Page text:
Have you ever seen Restaurant Impossible? Where Chef Robert Irvine comes in, tells the restaurant everything they're doing wrong, makes everything perfect and the restaurant becomes profitable again? Well, Eli Feldman is like Chef Irvine, minus the ambushing of restaurants and yelling.
I sat down with Feldman to find out how he made a name for himself in the restaurant industry. Feldman's love of restaurants started when he was just a kid, as his dad was a server. Young Feldman held every job under the sun in the restaurant business.
After graduating from Boston University's hospitality administration school, he worked at the acclaimed No. 9 Park. He eventually worked his way to being manager and somewhat accidentally stumbled into consulting later on. Feldman has likely helped open and redesign many of your favorite restaurants in the Boston area (in a nicer way than Chef Irvine, obviously).
When it comes to the question of how to eat good food as a college student, the most qualified person to answer would logically be someone who professionally consults on food-price ratios.
Feldman's bomb a** tips to eat good food when you have no money will leave your stomach full and your wallet won't be empty.
You don't have to eat at a fancy restaurant to get good food.
Feldman pointed out that most high-end, well known restaurants also own smaller, more accessible places that are just as phenomenal. With just a little research you can find find their sister restaurants for major savings.
Determine value costs.
It's not pleasant when you have a mediocre dinner for more money than it's worth. That extra money you spent on a cheese plate could've been used to buy laundry detergent. Feldman says that if you're going out to eat, there are many places that you'll only need to spend $2-$5 more and you get significantly better food.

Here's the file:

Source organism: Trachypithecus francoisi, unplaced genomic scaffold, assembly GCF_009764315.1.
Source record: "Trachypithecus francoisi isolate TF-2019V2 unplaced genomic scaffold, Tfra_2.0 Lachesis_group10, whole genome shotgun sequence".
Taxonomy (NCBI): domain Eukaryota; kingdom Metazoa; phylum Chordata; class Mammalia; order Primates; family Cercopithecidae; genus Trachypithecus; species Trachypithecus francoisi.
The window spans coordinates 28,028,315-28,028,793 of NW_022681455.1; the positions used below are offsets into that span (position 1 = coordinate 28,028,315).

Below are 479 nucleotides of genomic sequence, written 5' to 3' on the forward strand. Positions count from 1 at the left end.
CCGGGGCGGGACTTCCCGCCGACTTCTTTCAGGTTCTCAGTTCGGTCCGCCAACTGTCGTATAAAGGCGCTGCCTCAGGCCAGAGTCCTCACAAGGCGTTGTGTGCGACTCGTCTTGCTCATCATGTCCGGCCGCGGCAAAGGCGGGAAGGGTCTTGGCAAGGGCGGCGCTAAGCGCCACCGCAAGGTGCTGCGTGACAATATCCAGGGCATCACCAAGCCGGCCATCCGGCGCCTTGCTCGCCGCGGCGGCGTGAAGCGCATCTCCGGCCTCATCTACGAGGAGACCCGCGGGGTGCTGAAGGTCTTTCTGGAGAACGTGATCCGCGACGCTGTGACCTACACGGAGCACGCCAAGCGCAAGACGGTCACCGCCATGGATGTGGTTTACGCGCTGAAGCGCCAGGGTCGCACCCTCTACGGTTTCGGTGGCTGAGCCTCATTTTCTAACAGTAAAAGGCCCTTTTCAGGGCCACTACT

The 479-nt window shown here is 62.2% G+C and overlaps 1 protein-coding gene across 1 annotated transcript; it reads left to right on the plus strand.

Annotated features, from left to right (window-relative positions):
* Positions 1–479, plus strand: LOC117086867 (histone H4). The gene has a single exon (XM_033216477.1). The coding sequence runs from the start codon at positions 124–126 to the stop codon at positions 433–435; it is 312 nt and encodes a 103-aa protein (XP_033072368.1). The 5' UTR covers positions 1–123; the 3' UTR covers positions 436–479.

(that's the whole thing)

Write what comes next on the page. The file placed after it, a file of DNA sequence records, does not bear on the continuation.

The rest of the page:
If you're trying to ball on a budget, determine beforehand which pricier restaurants actually serve the best food. Hunt down tagged photos on Instagram, read reviews or ask friends.
Apps > entrées.
Entrées are good, but you can only get one at an expensive place. Instead, split a few appetizers with your friends. You'll get a delicious meal with lots of variety for less money.
Get a job in a restaurant.
Your employer will feed you good food for either a discounted rate or for free.
We got dip spread and fried cauliflower, an order of falafel, two drinks, and two house-baked cookies, totaling $32. At first glance you could say that's a little pricy for lunch. However, I beg to differ. They gave us a lot of food and it was all incredibly delicious. For $16 per person I would much rather spend my money there than $15 for a mediocre salad, drink and cookie from a chain restaurant (cough cough... Panera).
Way too often college students consider a Poptart and Sunny D a complete meal because they have no time and they have no money. So, here's to hoping that when you get some time, you can also get some good, non-processed (cheap) food with Feldman's tips.